Sunak prioritises curbing inflation over tax cuts, dodges specifics on pre-election tax reduction
Prime Minister Rishi Sunak, in a recent BBC interview, expressed his desire for tax cuts, though refrained from committing to any before the forthcoming general election. The statement came amidst pressures faced on the initial day of the Conservative Party conference, with growing disquiet among Tory MPs regarding tax and HS2 issues. Cabinet Minister Michael Gove, too, voiced his support for pre-election tax cuts. This unfolds in a scenario where the UK tax levels, as per the Institute for Fiscal Studies, are at a 70-year high, with little likelihood of a reduction in the near future.
Sunak emphasised that easing living costs by halving inflation by year-end is his major focus, terming it the “best tax cut” achievable. The government’s target is to reduce the inflation rate, which stood at 10.7% during the last quarter of 2022, to 5.3%. This is seen as a pivotal step to alleviate the financial strain on citizens, given the limited tools at the government’s disposal to combat inflation. While the Bank of England suggests interest rate hikes as a viable solution, Sunak’s emphasis is on long-term measures to enhance living standards.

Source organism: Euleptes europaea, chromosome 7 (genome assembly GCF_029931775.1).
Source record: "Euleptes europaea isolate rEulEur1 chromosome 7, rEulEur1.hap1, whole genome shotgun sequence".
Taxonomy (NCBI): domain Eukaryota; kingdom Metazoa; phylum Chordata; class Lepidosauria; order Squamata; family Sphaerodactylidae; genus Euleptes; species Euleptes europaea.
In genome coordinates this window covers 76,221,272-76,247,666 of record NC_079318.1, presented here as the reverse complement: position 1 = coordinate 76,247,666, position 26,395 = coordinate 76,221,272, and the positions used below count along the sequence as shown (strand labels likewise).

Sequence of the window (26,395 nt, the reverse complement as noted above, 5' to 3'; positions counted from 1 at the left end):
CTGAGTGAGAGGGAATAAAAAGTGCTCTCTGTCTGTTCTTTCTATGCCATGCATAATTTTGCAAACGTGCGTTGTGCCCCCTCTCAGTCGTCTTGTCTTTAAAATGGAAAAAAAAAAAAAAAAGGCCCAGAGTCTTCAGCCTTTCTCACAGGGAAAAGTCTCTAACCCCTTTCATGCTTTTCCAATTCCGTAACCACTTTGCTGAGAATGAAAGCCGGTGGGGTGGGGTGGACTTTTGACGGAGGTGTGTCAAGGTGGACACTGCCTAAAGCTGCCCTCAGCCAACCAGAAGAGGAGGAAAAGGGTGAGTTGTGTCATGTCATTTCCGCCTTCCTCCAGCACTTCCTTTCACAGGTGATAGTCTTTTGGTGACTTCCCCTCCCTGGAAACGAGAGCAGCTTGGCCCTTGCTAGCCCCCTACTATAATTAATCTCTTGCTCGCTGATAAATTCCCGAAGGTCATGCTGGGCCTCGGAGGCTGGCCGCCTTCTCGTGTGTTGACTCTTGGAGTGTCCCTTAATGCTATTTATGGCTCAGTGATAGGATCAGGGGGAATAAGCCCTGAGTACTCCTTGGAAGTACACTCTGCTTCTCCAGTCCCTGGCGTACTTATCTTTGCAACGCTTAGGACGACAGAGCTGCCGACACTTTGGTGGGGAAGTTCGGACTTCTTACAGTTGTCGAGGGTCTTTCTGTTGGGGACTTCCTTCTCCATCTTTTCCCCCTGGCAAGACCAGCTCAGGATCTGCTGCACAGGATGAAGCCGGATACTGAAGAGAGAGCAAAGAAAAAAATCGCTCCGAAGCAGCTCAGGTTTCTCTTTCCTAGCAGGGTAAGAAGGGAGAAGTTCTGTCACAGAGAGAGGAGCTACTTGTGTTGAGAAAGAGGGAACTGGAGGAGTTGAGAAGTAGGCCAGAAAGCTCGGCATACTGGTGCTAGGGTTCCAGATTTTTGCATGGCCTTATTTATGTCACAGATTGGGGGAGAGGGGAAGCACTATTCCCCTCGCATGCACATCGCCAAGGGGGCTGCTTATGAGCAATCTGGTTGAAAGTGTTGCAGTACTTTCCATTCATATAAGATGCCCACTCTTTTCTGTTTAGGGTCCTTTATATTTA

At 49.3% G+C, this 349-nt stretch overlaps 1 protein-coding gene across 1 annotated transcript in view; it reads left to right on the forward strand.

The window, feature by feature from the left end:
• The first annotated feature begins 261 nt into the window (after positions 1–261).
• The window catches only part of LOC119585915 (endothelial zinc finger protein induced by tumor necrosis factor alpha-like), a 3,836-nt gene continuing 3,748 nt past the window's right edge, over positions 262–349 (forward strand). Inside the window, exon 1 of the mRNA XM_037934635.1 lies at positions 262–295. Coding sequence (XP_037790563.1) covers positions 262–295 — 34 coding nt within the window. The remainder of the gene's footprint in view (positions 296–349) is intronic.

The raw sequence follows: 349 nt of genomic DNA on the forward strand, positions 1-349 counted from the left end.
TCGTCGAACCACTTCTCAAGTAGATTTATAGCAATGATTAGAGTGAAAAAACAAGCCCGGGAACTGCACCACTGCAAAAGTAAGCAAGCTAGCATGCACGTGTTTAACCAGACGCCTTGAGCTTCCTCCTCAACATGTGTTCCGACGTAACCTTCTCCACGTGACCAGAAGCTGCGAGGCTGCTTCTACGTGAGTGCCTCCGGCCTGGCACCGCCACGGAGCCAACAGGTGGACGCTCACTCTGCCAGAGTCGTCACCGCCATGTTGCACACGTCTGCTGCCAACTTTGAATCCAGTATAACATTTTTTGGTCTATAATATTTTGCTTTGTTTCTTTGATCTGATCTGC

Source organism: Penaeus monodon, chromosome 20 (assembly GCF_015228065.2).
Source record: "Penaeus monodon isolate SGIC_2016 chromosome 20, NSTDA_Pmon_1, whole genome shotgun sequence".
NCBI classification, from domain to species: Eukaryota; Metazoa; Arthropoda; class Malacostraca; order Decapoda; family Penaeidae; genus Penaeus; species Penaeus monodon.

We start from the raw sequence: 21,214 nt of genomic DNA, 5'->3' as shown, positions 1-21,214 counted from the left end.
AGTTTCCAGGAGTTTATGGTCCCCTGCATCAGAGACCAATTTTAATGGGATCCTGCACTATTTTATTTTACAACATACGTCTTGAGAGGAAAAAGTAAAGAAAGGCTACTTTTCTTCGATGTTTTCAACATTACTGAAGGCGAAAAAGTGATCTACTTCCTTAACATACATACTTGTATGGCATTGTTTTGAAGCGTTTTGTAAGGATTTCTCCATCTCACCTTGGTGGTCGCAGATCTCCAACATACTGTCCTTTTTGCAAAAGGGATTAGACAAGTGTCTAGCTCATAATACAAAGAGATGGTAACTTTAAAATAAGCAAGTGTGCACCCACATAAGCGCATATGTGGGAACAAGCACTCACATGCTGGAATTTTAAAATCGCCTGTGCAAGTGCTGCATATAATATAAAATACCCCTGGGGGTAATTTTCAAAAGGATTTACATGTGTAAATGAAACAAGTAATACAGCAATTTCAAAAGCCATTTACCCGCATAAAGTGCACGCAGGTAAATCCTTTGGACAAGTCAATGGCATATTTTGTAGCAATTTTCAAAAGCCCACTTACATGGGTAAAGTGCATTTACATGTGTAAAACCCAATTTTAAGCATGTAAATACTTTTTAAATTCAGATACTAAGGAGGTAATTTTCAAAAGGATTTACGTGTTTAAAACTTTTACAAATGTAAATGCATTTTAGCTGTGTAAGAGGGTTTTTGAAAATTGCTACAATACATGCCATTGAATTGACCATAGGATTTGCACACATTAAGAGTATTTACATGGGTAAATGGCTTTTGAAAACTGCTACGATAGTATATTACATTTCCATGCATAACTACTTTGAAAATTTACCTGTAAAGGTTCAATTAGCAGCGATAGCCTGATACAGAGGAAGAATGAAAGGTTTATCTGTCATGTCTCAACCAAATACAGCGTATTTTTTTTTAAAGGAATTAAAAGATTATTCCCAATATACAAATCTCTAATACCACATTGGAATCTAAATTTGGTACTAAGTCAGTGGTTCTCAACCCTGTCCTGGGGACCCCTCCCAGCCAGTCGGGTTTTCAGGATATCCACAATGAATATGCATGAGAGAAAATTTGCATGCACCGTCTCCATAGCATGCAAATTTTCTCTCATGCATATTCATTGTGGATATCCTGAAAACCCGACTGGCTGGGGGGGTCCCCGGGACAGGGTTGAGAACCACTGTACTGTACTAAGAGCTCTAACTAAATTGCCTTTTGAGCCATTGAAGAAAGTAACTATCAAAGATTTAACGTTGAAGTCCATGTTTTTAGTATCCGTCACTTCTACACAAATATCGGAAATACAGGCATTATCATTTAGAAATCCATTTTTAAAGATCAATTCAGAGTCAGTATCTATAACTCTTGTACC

The Prime Minister, brushing off discontent within his party over tax, green policies, and the HS2 rail project, rejected allegations of the Tories drifting from the electorate, even as they trail Labour in polls. Ahead of the conference, Sunak pledged £1.1 billion for towns deemed “overlooked” by the government, but abstained from commenting on the speculated truncation of the Birmingham-to-Manchester leg of HS2, amidst concerns of escalating project costs potentially surpassing £100 billion.
Sunak’s tenure, marked by a cautious approach since his ascension as Conservative leader and PM a year ago, seems to be veering towards more decisive, albeit controversial, stances. Recent policy shifts include a moderation of green policies aimed at achieving net zero emissions by 2050, hinting at a pragmatic approach towards balancing economic concerns with environmental commitments. These strategic moves come as Sunak aims to delineate clear distinctions between the Tories and Labour, striving to overturn the pessimistic election outlook among some Conservative MPs.
As Sunak steps into a proactive role of a “change” prime minister, the upcoming days of the party’s conference are anticipated to reveal more about his vision for the future, and possibly, more clarity on the contentious tax cut issue as the general election looms. Source